may not hit a wall
Dump the libs. Out-Fox Fox. Geez, it could work.
By Kevin Downey
The trouble with being a balanced cable news network, as MSNBC learned, is that you have to balance those moderates and conservatives with liberal voices, which means people like Phil Donahue.
In the case of third-lagging MSNBC, that meant creating yet another annoyance for co-parent NBC to go along with embarrassingly low ratings. NBC suits, not intellectually daring folk, were uneasy with Donahue's often over-wrought lefty rants in a nation preparing for war.
So it's out with balance and onto conservatives at the identity-challenged cable network co-owned by Microsoft, in what now appears an attempt to out-right Fox News.
It's also on to a new tagline. Out is "America's News Channel" and in is the mumble-inducing and equally non-defining “NBC News on Cable 24 Hours a Day.”
So here's the question: Has the cable news channel that's ever-repositioning itself risk finally turning off viewers with this latest change?
Perhaps surprisingly, the answer is no.
In sum, our experts tell us, MSNBC has far more to gain than lose if, in turning right, it begins to at last build viewership. Which is another way of saying it doesn't have all that much to lose.
“I think there’s room for three networks, and one of these programming switches will hit,” says Brad Adgate, senior vice president and corporate research director at Horizon Media.
“I don’t have a ready answer for what they should do, but they deserve credit for trying something new.”
Robert Thompson, director of the Center for the Study of Popular Television at Syracuse University, agrees.
“It’s a positive change insofar as what they have now is not working,” he says. “But there is nothing to say that the changes are not going to make matters worse.”
Changes, it appears, were dictated from the top of NBC News.
An in-house study of MSNBC that leaked out over recent days suggests that Donahue's ouster was not because of low ratings or the cost of the show, as MSNBC contends, but rather because of Donahue's political opinions. The study tagged the back-from-retirement '70s afternoon talker as a dangerous leftist and not the person to have around in a nation set to go to war, especially when Fox and CNN were waving the U.S. flag.
Fact was, while Donahue's ratings were weak against those of Fox News's “The O’Reilly Factor” and CNN’s “Connie Chung Tonight”--O'Reilly pulled almost six times the audience of Donahue's 8 p.m. show--Donahue, with only seven months on the air, had the best primetime ratings on the network.
As MSNBC takes public heat for dumping Donahue, it is taking even more heat for hiring the likes of rightist radio ranter Michael Savage, a regular irritant to the Gay & Lesbian Alliance Against Defamation and the National Organization for Women for quips about women and minorities (Sample: "The gay and lesbian mafia wants our children.").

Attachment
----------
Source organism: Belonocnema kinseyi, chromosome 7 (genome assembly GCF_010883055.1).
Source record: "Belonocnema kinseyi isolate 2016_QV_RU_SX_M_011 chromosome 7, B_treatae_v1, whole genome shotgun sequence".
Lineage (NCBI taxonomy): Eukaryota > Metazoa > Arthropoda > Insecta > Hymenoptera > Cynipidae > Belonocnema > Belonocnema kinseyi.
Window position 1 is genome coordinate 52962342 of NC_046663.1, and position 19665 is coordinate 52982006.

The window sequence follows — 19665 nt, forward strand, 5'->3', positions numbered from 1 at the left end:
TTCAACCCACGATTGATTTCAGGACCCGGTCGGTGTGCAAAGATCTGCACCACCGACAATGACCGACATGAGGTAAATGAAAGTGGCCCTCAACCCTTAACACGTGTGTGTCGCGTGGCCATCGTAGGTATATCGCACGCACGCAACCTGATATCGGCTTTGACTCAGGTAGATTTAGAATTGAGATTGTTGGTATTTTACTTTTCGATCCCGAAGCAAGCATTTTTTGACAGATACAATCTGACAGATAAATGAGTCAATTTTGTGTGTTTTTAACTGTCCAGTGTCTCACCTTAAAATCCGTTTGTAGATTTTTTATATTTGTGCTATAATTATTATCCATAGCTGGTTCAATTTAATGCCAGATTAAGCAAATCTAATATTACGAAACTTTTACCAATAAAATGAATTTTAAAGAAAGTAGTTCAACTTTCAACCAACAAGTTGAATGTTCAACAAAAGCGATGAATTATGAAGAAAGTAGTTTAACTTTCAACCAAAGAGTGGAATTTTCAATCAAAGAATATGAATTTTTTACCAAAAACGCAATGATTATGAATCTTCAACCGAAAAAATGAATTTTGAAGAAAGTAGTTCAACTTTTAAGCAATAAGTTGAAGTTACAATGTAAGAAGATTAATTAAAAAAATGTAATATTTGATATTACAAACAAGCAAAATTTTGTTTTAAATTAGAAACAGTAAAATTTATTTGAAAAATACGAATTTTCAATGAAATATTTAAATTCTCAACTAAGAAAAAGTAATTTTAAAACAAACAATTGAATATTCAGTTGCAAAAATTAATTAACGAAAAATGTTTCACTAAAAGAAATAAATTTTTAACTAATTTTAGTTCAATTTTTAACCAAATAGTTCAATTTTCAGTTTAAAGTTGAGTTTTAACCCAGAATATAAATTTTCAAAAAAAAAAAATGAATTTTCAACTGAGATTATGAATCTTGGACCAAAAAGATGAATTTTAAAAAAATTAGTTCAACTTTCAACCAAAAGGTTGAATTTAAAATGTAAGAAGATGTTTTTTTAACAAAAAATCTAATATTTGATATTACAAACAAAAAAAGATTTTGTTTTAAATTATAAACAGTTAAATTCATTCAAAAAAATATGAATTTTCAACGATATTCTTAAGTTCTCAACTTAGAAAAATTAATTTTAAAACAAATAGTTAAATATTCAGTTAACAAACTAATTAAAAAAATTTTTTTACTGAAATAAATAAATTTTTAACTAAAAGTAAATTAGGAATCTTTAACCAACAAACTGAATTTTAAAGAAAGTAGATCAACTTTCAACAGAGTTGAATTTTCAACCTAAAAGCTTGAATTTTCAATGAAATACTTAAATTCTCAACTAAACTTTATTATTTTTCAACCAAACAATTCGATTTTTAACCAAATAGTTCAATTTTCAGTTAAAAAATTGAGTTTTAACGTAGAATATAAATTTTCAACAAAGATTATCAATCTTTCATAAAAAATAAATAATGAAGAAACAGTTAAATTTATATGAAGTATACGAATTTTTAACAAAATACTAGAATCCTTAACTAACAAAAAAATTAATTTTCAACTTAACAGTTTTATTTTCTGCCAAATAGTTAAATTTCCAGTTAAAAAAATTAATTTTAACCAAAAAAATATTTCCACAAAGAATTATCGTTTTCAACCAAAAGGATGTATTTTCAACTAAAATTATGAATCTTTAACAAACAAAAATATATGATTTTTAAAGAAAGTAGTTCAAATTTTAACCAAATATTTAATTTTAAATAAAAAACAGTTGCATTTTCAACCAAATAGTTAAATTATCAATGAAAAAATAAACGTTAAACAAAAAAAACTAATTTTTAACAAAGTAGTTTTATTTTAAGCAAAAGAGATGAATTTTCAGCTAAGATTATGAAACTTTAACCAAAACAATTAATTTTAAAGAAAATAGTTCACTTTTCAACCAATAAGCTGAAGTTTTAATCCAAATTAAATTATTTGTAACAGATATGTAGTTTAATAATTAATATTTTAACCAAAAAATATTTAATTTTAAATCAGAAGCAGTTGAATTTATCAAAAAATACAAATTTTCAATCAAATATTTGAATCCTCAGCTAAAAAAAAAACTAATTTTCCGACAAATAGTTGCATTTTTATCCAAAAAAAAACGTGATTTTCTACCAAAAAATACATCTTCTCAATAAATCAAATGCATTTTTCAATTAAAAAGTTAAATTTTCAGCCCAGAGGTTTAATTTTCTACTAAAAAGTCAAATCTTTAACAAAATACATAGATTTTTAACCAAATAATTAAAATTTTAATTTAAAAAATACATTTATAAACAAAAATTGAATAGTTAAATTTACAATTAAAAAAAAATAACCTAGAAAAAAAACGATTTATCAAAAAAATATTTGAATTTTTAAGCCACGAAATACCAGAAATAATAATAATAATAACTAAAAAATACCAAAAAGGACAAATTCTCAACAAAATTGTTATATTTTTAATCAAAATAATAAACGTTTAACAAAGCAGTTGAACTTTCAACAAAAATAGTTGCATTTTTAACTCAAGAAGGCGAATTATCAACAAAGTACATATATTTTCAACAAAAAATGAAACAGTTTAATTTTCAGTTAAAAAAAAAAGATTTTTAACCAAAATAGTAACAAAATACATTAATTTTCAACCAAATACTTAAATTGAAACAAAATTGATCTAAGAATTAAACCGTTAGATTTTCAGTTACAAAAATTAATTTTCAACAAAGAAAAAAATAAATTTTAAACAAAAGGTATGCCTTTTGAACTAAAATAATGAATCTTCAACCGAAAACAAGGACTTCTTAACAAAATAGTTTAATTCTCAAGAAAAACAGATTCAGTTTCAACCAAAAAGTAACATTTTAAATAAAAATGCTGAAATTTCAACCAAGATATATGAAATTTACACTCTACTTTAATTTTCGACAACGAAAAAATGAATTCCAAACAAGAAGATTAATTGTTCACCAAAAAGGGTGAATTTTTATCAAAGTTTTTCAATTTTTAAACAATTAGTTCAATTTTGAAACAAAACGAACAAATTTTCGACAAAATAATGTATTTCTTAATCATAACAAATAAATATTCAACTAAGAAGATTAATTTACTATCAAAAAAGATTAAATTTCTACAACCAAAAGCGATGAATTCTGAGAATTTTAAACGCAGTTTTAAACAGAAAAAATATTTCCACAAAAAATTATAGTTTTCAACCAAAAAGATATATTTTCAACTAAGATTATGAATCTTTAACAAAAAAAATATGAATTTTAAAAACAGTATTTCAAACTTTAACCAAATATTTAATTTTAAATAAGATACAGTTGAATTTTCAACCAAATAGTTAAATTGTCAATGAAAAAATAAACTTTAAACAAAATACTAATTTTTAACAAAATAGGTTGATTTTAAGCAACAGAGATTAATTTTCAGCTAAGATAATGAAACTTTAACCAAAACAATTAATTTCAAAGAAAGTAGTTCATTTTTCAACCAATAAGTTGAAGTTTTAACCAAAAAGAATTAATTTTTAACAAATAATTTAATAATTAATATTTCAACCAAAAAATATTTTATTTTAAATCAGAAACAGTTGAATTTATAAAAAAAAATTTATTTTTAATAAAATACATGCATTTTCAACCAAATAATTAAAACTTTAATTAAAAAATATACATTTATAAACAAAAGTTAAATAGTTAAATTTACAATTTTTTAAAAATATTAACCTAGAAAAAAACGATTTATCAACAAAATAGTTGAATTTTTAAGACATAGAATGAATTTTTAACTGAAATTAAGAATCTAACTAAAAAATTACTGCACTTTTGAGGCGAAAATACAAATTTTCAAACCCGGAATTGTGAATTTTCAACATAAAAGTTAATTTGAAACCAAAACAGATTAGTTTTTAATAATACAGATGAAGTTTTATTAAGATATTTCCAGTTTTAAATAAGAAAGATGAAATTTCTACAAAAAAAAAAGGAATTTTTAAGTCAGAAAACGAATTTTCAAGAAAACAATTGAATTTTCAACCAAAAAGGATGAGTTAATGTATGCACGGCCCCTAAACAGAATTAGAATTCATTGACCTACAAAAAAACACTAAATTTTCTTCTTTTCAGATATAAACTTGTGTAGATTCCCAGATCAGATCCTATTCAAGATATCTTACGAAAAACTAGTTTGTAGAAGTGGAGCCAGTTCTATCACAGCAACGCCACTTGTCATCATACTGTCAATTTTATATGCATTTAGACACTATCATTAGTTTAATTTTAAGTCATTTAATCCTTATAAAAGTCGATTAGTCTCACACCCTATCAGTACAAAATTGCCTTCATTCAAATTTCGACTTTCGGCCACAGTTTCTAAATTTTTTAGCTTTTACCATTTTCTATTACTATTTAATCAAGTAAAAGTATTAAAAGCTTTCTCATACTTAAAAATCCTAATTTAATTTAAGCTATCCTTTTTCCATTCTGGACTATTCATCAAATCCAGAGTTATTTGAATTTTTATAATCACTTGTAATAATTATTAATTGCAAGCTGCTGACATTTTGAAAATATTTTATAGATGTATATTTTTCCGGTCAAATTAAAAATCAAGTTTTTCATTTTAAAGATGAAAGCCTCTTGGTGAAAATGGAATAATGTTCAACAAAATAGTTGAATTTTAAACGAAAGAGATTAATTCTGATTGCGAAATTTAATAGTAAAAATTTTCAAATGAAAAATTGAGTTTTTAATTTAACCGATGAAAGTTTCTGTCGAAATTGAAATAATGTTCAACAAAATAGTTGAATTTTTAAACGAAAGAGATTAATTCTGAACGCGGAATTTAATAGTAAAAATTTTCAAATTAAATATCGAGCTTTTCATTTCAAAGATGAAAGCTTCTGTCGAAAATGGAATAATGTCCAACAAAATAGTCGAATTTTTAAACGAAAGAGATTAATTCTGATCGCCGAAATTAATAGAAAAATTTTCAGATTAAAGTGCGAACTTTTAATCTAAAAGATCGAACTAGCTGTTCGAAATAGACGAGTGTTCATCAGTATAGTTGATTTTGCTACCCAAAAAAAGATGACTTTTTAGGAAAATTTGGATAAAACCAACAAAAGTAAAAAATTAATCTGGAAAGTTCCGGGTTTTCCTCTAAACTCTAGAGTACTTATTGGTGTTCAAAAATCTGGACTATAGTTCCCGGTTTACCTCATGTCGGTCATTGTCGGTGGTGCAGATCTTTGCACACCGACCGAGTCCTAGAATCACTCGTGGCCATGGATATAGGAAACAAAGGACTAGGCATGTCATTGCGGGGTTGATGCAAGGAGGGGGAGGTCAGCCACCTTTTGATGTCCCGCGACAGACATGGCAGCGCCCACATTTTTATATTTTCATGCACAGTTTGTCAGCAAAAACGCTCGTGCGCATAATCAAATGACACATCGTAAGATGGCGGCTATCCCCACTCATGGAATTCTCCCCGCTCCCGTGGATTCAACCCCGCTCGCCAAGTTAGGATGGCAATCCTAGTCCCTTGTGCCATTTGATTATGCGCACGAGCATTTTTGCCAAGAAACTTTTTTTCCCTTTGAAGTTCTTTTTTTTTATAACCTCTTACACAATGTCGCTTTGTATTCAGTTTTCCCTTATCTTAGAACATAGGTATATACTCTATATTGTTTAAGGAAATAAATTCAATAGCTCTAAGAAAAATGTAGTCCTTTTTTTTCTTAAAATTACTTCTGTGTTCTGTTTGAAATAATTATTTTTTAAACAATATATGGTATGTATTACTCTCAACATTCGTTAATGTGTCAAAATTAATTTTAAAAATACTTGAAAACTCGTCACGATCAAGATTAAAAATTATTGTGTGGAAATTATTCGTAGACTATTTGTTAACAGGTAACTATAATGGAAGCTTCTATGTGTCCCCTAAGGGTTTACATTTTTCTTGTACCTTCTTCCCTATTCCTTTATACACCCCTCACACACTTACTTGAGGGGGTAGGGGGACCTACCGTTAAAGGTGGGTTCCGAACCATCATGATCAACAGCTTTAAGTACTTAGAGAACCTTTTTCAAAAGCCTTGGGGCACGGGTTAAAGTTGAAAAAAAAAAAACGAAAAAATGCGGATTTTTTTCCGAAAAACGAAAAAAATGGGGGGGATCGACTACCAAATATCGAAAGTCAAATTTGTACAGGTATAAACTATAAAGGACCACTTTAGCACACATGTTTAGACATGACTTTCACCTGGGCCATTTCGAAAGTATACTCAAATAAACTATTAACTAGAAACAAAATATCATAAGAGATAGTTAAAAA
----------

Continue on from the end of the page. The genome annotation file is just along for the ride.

Savage joins ex-Minnesota governor and former fake wrestler Jesse Ventura and conservative Texan Dick Armey, former House majority leader, as part of MSNBC's new lineup of chatters.
The risk MSNBC faces if it attempts to out-right Fox News is that it must step far enough to the right to avoid blurring in with Fox, but how far to the right of Fox can a network go without facing charges of hate-mongering?
It will be a challenge, and MSNBC has a long way to go.
The network’s adult 25-54 audience, the key demographic for most news networks, was less than one-third the size of Fox News’ audience in the February sweeps.
Fox News had an average 691,000 viewers in primetime. CNN had 357,000 and MSNBC had 194,000.
While MSNBC’s audience was up 35 percent in the sweeps through Sunday, Fox News was up 53 percent and CNN was up 41 percent.
MSNBC did even worse on an all-day basis, with a decline of 11 percent compared to this time last year, while Fox News was up 65 percent and CNN was up 61 percent.
“I think what we may be seeing is that after several years of having three 24-hour news networks that there isn’t an audience to support all three of them,” says Thompson.
“When Sept. 11 happened, the news networks had the story of the century, which increased ratings for all of them. What we have now is the networks trying to figure out how to pull an audience outside of those stories.”
The approach MSNBC is abandoning positioned it as a liberal alternative to Fox News, but that proved harder to pull off than MSNBC imagined.
“The problem with the nature of those politics, which tend to look at many sides of an issue, is that it may appear wishy-washy,” says Thompson.
“In the end, what brings an audience to these shows is someone with an attitude. What they need now is to stick with a philosophy, but with someone with dramatic appeal like O’Reilly.”
The worry is that in stepping to the right, MSNBC will offend its own audience.
“MSNBC is trying to out-right Fox News, maybe thinking that’s where the audience is,” says Reese Schonfeld, who co-founded and was president and chief executive officer of CNN until 1982.
“I’m not so sure. If they are trying to find an identity for themselves, being the most conservative could be perceived by some people as being prejudiced or racist.”
Horizon Media’s Adgate, on the hand, sees a positive outcome, at least in the short-term.
“I think controversy breeds awareness, which could breed ratings,” he says.
“Look at Howard Stern. A lot of people hate him, but he’s a gold mine. If advertisers are comfortable, I think there will be enough of a buzz for people to try it out.”
February 27, 2003© 2003 Media Life
-Kevin Downey is a staff writer for Media Life.